VIDEO-Sidmouth Lifeboat repaired after child rescue drama
Trio left battered and bruised by waves and rocks - as was the vessel that came to their aid.
SIDMOUTH Lifeboat needed repairs as rescuers plucked two children in peril - and an adult who’d tried to save them - from the sea.
The trio were left battered and bruised by waves and rocks, as was the vessel that came to their aid, as beach drama unfolded last Wednesday afternoon.
Minor damage to the lifeboat was fixed the following day and crew said this week: “The most important thing is to save lives.”
A panicking member of the public was praised for raising the alarm that two youngsters were in trouble near a rock island.
Lifeboat rescuers, returning to their Esplanade base from a previous callout, were able to respond immediately.
“It was very shallow water and they were getting bashed into the rocks by the waves,” said Sidmouth Lifeboat’s Mark Roden.
- 1 A-level results day for students at Exmouth Community College
- 2 Bathing still banned at Exmouth due to pollution but restrictions lifted for Budleigh
- 3 Passenger banned from sitting next to girls on the bus
- 4 Bathing banned at Exmouth and Budleigh due to pollution
- 5 Exmouth beach swimming ban lifted
- 6 Donation from Freemasons to fire-damaged scout hut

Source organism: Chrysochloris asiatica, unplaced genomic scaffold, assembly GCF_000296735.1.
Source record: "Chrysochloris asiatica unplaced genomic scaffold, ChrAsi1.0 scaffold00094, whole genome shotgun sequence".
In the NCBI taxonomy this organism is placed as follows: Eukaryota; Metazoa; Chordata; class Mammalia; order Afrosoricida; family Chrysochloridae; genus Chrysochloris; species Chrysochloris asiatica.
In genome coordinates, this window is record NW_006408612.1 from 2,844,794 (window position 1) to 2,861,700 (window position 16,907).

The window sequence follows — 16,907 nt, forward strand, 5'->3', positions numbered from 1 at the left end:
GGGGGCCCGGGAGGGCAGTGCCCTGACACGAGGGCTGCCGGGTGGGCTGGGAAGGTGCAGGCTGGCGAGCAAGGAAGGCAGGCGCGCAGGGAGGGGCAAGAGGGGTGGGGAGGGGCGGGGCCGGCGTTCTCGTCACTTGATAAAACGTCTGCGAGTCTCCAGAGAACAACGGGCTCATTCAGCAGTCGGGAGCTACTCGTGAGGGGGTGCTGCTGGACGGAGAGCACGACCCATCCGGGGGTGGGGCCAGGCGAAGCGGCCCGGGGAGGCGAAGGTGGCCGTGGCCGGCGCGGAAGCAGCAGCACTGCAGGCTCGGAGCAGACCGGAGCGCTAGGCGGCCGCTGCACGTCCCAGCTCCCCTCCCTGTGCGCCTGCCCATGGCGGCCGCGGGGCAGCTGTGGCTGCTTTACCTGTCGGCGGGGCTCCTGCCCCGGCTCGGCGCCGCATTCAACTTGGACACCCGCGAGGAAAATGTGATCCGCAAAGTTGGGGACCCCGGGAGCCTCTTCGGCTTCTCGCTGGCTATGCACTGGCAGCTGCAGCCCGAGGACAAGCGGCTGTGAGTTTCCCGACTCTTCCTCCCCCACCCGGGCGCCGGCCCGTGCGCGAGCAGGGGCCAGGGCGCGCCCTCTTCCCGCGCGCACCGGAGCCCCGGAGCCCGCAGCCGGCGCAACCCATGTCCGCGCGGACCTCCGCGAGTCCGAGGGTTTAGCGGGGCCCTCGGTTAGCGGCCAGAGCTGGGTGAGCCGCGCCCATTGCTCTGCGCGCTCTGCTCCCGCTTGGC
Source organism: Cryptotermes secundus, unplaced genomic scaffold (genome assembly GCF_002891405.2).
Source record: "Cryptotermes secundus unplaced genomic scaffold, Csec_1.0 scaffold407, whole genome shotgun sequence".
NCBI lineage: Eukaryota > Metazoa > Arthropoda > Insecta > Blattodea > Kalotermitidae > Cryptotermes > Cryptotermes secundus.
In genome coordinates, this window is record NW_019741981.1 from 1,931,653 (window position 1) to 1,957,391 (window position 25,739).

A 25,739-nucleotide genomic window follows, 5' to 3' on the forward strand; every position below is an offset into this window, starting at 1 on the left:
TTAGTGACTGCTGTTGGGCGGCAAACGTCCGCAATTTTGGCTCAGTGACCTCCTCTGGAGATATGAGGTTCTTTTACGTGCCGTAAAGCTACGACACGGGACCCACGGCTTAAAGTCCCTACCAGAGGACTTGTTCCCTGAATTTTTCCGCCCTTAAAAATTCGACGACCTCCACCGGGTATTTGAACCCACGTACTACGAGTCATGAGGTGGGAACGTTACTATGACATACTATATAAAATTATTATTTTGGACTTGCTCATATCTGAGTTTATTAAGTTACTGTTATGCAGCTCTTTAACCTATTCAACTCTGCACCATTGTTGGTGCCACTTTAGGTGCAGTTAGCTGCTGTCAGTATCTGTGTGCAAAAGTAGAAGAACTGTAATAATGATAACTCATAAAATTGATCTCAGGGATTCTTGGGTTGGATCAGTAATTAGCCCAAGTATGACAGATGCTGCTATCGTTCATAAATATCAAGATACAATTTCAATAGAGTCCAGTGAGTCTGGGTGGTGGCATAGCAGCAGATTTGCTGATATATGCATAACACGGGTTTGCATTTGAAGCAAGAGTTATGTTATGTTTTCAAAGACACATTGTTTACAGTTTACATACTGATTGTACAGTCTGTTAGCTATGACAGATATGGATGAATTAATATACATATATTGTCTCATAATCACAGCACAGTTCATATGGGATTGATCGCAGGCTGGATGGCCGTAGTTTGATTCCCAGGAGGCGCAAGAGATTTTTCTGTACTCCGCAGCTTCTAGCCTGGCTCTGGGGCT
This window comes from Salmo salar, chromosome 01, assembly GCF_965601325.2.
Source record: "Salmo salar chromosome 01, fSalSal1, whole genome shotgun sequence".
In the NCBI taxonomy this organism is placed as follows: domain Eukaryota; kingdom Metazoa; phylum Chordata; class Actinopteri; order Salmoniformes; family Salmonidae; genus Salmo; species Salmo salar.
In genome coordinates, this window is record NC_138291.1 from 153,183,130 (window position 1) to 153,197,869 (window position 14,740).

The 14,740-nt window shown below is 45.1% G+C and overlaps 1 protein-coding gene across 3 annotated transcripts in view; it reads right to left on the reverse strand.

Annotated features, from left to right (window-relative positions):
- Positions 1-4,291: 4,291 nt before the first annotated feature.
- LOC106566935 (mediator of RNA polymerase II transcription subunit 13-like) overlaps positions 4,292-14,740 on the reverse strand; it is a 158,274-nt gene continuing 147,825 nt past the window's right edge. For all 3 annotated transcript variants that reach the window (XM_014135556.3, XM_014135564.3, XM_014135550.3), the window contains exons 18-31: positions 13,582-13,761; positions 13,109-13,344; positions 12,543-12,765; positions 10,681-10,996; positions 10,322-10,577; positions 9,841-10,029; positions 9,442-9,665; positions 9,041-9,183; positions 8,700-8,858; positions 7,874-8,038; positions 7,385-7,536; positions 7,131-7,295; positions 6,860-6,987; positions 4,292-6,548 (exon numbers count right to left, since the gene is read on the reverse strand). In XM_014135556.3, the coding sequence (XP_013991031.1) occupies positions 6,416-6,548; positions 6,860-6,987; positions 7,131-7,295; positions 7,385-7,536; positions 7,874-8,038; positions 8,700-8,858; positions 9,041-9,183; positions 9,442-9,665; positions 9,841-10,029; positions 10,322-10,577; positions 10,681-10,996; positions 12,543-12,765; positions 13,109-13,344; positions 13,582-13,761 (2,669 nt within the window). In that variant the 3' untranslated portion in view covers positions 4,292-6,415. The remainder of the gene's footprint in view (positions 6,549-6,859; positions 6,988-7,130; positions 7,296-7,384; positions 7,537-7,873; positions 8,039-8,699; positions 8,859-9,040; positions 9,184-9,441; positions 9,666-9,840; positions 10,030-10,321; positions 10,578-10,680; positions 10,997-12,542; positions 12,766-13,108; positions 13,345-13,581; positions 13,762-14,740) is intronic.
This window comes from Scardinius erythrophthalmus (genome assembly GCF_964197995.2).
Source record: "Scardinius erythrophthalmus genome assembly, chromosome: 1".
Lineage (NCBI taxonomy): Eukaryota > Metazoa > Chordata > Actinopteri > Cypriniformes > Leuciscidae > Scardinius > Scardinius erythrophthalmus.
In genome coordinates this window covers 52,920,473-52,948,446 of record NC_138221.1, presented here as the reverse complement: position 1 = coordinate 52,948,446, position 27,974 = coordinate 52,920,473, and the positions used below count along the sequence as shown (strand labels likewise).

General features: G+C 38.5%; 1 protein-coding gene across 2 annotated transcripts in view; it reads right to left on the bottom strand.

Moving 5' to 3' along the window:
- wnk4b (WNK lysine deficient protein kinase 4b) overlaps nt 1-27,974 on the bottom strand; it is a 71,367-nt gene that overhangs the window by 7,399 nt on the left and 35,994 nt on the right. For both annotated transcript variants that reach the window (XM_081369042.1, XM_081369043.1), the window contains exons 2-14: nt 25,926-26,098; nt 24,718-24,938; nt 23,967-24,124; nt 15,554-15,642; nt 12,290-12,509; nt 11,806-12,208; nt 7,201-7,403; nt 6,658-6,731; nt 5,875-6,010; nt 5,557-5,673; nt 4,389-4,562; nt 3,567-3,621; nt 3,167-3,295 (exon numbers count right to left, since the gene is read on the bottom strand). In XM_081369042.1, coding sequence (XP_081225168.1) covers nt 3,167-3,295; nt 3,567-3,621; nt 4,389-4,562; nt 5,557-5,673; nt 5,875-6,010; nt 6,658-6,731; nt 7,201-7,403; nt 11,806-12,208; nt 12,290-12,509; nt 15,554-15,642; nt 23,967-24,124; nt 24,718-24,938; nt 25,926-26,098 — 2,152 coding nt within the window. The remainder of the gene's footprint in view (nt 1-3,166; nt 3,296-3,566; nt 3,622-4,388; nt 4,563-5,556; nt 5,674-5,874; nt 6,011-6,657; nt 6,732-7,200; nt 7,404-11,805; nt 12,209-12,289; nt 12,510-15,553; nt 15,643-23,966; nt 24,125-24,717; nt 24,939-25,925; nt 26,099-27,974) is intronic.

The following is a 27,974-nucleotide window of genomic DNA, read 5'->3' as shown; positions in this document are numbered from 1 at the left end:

- 7 Exeter College bucks national trend with 'best ever A level results'
- 8 CANCELLED - McFly's Exmouth concert called off
- 9 'Step aside, Salcombe' - travel article names Exmouth as Devon's up-and-coming destination
“Those rocks aren’t forgiving, that’s for sure.
“An adult who wanted to rescue the children had also got into difficulties himself.
“The response time to this crisis was crucial. Thanks to that member of the public we were able to launch and respond within a matter of seconds.”
Rescuers rushed to the children and adult’s aid by boat and in dry suits on foot.
“The water was very shallow around the rocks, but we had to get to those children,” said Mr Roden. “The most important thing is to save lives.”
The children and adult were picked up and taken to the lifeboat house where they received first aid.
“They were battered, bruised and cut by the barnacles, but nothing serious,” added Mr Roden, who warned of the perils of the town’s rock islands.
“People have got into serious trouble there. It’s quite a dangerous place given certain stages of the tide,” he added.
“There was some minor surface damage to the highly polished surface finish of the lifeboat’s structural hull.
“Repairs were completed immediately and the boat was ‘on-service’ throughout, meaning we remained available for call-out. The costs are thought to be in the hundreds rather than thousands. “